Sport / Cricket

Heinz Schenk
2 minute read
17 Sep 2018
4:44 pm

Phehlukwayo leads Proteas charge at Africa T20 Cup

Heinz Schenk

It's been a fine start to the new season for Andile Phehlukwayo and his seamers but Temba Bavuma's World Cup dream needs some resuscitation.

Andile Phehlukwayo. Photo: Gallo Images.

It doesn’t attract much attention from the broader cricketing public but the Africa T20 Cup has nonetheless become an established event on the domestic calendar.

Marketed as a tournament that allows household names to compete against semi-professionals, Cricket South Africa have certainly managed to achieve that objective.

This past weekend’s round-robin action, naturally, saw some more obscure names performing.

However, the national selectors will also be satisfied with how a few Proteas candidates played themselves into form, especially with the series against Zimbabwe creeping closer.


The promising batting all-rounder was afforded meaningful game-time in the Proteas’ ODI series win over Sri Lanka in July without performing particularly notably.

The 20-year-old though has buckled down and chosen the best way to keep himself going – spending time in the middle.

Mulder compiled an excellent 50 off 38 balls against a strong Free State attack before finishing off his team’s innings against South Western Districts effectively with an unbeaten 46 off 30.

His seamers proved difficult for a limited Zimbabwe Select XI to handle but in the other matches he was dispatched quite comfortably.


What does one want from a national bowler in a tournament of this calibre?

You want him to try and dominate.

That’s exactly what Phehlukwayo has done, who very much established himself as a bolter in the ODI side as bowler.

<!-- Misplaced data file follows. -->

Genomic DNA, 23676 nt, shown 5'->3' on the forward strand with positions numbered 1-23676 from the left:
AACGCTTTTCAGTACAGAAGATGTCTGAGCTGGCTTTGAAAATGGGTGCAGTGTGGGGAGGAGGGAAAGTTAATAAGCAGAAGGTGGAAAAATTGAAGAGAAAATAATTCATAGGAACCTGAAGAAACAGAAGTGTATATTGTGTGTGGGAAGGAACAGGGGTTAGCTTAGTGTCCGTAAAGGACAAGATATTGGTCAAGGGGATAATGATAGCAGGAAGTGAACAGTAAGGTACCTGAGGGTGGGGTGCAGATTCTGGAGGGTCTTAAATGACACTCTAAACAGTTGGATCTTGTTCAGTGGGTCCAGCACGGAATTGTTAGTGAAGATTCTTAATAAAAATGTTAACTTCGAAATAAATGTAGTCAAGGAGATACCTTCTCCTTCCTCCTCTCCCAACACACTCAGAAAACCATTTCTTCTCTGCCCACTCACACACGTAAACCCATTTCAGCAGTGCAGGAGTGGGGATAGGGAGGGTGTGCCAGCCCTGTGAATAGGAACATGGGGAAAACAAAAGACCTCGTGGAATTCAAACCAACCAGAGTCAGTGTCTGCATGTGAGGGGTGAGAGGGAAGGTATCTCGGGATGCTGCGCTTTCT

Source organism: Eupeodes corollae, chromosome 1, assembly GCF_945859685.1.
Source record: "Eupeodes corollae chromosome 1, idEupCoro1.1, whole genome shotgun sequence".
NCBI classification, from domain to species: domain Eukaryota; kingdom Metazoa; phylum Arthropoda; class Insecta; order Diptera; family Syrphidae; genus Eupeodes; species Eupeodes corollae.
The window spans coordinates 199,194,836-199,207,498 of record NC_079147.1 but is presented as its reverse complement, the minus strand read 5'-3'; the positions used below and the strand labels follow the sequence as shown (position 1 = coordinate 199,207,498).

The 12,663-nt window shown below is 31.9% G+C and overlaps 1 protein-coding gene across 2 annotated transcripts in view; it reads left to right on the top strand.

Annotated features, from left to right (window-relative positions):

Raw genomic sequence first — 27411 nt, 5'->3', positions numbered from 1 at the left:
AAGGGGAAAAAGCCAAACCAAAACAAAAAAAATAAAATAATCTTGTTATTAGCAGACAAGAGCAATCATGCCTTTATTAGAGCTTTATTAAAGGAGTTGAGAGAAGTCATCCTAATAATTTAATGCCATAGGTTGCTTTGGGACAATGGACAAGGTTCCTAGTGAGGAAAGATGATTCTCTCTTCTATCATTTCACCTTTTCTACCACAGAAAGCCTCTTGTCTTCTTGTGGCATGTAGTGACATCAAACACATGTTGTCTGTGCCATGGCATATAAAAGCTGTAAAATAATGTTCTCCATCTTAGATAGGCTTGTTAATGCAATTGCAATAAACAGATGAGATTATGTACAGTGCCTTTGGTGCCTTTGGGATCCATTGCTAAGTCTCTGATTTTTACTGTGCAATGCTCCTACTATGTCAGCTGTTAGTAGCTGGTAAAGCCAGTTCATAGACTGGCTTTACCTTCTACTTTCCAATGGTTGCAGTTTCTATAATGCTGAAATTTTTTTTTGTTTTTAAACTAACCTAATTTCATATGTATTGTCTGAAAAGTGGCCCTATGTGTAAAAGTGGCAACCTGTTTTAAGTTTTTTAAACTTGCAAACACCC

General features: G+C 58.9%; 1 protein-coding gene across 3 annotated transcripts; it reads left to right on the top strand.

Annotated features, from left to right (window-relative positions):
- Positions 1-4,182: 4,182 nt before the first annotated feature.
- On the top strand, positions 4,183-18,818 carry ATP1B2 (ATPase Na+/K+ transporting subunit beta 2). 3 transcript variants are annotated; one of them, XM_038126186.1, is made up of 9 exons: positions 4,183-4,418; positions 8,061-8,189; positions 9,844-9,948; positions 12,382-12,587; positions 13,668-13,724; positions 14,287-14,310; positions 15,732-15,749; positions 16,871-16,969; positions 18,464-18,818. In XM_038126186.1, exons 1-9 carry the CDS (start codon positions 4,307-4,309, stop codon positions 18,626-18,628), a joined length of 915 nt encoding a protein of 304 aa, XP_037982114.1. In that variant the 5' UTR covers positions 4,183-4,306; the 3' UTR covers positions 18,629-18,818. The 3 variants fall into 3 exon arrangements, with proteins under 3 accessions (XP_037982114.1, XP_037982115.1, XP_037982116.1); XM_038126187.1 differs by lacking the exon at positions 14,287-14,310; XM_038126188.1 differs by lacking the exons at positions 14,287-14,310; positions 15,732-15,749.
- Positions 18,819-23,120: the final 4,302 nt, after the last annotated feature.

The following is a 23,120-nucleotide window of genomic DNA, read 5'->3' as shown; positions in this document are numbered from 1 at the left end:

To date, the 22-year-old bowling all-rounder is the leading wicket-taker in the tournament with 10 victims, including a superb 5/26 against KZN Inland.

His economy rate is a fine 6.93, while his bowling average is predictably dreamy at 8.90.

A meagre 33 runs in three innings confirms his status as a man more renowned for his seamers currently.


Why is an established Test batter playing in such a relatively low profile tournament?

Well, the diminutive Bavuma has made it clear that he wants to push for a World Cup spot in England next year.

And the only way he’s going to do that is by playing as much limited overs cricket as possible.

Except for his 33 against Zimbabwe, Bavuma hasn’t exactly set the scene alight.

It’s back to the drawing board for him.


Dane Paterson during the 2018 Africa T20 Cup match between KwaZulu-Natal Inland and Western Province at Maritzburg Oval on September 15, 2018 in Pietermaritzburg, South Africa. (Photo by Anesh Debiky/Gallo Images)

The 29-year-old quick remains one of domestic cricket’s most reliable performers and he hasn’t disappointed.

Seven wickets at an economy of just over seven is more than acceptable in this helter skelter form of the game, emphasising his value.

Paterson will always remain a good man to have in the system.

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